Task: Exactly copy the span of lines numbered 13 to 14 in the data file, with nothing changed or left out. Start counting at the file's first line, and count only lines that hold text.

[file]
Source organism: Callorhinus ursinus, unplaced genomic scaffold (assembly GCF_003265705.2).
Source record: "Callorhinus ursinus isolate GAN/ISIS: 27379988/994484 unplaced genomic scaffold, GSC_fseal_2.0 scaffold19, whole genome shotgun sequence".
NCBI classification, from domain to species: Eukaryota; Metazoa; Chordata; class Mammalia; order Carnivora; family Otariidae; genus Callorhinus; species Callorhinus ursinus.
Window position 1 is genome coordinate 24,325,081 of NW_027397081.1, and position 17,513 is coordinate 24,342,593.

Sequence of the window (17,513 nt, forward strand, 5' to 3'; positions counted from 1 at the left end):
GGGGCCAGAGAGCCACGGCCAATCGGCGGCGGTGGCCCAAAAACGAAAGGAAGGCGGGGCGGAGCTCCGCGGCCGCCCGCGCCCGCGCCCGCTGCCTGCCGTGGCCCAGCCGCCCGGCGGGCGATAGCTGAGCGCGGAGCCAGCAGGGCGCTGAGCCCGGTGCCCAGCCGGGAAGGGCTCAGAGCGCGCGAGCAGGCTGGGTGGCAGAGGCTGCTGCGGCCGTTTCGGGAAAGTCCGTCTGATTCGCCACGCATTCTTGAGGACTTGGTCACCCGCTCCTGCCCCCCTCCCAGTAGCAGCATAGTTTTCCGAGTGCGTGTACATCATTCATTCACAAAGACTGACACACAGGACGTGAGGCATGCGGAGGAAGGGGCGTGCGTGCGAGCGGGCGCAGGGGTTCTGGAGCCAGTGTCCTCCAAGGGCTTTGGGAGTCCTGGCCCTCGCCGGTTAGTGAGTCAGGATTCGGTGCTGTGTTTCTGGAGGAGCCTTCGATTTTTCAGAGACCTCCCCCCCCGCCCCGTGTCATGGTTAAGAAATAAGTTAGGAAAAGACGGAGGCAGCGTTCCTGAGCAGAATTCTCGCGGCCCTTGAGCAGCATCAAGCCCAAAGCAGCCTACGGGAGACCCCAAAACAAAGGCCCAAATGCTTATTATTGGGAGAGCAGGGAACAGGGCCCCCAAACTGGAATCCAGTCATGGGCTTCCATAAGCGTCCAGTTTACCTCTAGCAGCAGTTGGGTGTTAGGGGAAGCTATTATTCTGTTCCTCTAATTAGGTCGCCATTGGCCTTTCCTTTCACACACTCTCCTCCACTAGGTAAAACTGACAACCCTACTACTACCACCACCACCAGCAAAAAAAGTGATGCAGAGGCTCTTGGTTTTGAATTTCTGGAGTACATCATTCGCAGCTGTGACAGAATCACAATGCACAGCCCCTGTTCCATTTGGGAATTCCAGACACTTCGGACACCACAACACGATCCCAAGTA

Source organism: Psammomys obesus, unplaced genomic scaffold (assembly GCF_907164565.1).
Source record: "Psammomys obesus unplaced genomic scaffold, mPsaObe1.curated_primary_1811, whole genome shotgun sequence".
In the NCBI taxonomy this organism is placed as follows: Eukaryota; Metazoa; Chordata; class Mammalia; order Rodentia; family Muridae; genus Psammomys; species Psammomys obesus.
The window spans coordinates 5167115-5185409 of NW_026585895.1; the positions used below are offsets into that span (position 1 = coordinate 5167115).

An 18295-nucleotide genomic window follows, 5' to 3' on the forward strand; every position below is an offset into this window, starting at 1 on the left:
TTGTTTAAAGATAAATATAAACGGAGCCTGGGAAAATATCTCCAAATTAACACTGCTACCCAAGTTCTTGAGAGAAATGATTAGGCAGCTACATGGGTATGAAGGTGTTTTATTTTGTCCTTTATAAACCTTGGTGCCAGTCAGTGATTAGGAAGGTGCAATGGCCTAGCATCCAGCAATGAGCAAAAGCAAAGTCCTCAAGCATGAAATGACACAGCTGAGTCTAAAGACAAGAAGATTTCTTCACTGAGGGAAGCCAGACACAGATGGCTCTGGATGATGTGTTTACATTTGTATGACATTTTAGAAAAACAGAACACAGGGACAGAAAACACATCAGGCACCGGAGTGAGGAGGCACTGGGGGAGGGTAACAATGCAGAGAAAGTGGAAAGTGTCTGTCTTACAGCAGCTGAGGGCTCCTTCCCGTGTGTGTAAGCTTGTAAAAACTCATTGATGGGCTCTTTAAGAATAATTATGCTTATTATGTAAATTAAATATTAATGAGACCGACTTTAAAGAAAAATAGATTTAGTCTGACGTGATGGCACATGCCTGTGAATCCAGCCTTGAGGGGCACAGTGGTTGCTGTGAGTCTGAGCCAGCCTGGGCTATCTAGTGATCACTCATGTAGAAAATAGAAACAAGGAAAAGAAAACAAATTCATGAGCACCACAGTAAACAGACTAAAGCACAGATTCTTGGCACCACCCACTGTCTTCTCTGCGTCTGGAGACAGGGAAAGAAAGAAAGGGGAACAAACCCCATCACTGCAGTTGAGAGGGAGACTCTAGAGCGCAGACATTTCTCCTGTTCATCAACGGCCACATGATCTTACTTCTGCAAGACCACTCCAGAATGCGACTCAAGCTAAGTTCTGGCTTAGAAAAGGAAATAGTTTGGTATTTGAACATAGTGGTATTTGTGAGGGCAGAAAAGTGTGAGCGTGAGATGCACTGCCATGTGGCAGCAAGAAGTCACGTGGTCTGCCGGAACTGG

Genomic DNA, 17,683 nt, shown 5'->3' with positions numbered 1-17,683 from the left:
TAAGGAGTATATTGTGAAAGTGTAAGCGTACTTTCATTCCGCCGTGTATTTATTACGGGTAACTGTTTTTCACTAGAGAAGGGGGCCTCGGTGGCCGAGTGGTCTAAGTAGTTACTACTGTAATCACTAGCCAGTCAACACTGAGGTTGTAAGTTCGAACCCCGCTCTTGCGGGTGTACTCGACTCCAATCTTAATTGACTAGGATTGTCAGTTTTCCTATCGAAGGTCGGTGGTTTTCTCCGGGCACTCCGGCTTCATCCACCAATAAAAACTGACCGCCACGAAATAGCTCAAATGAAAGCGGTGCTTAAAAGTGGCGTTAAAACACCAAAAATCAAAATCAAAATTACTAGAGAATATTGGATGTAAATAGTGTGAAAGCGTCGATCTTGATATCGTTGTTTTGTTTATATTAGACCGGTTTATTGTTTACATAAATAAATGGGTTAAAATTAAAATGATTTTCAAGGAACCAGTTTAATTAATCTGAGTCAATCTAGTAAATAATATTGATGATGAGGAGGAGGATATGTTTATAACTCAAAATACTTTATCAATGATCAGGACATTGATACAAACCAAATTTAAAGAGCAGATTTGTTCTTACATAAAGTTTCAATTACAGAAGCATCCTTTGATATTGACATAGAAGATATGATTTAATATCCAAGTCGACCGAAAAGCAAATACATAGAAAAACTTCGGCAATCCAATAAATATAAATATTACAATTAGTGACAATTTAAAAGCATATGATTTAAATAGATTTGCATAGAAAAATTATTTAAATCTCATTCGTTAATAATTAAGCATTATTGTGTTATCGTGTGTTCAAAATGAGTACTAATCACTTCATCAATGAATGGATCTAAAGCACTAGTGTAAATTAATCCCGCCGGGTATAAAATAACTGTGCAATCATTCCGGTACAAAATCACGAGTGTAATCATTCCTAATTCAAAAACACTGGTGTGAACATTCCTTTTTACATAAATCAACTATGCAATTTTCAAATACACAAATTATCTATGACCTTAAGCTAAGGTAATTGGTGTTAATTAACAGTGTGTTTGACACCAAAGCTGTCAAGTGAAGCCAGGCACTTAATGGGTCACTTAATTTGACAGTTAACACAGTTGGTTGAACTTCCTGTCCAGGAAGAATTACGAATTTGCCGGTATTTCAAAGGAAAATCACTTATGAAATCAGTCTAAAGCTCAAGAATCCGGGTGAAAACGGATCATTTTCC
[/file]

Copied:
Genomic DNA, 17,683 nt, shown 5'->3' with positions numbered 1-17,683 from the left:
TAAGGAGTATATTGTGAAAGTGTAAGCGTACTTTCATTCCGCCGTGTATTTATTACGGGTAACTGTTTTTCACTAGAGAAGGGGGCCTCGGTGGCCGAGTGGTCTAAGTAGTTACTACTGTAATCACTAGCCAGTCAACACTGAGGTTGTAAGTTCGAACCCCGCTCTTGCGGGTGTACTCGACTCCAATCTTAATTGACTAGGATTGTCAGTTTTCCTATCGAAGGTCGGTGGTTTTCTCCGGGCACTCCGGCTTCATCCACCAATAAAAACTGACCGCCACGAAATAGCTCAAATGAAAGCGGTGCTTAAAAGTGGCGTTAAAACACCAAAAATCAAAATCAAAATTACTAGAGAATATTGGATGTAAATAGTGTGAAAGCGTCGATCTTGATATCGTTGTTTTGTTTATATTAGACCGGTTTATTGTTTACATAAATAAATGGGTTAAAATTAAAATGATTTTCAAGGAACCAGTTTAATTAATCTGAGTCAATCTAGTAAATAATATTGATGATGAGGAGGAGGATATGTTTATAACTCAAAATACTTTATCAATGATCAGGACATTGATACAAACCAAATTTAAAGAGCAGATTTGTTCTTACATAAAGTTTCAATTACAGAAGCATCCTTTGATATTGACATAGAAGATATGATTTAATATCCAAGTCGACCGAAAAGCAAATACATAGAAAAACTTCGGCAATCCAATAAATATAAATATTACAATTAGTGACAATTTAAAAGCATATGATTTAAATAGATTTGCATAGAAAAATTATTTAAATCTCATTCGTTAATAATTAAGCATTATTGTGTTATCGTGTGTTCAAAATGAGTACTAATCACTTCATCAATGAATGGATCTAAAGCACTAGTGTAAATTAATCCCGCCGGGTATAAAATAACTGTGCAATCATTCCGGTACAAAATCACGAGTGTAATCATTCCTAATTCAAAAACACTGGTGTGAACATTCCTTTTTACATAAATCAACTATGCAATTTTCAAATACACAAATTATCTATGACCTTAAGCTAAGGTAATTGGTGTTAATTAACAGTGTGTTTGACACCAAAGCTGTCAAGTGAAGCCAGGCACTTAATGGGTCACTTAATTTGACAGTTAACACAGTTGGTTGAACTTCCTGTCCAGGAAGAATTACGAATTTGCCGGTATTTCAAAGGAAAATCACTTATGAAATCAGTCTAAAGCTCAAGAATCCGGGTGAAAACGGATCATTTTCC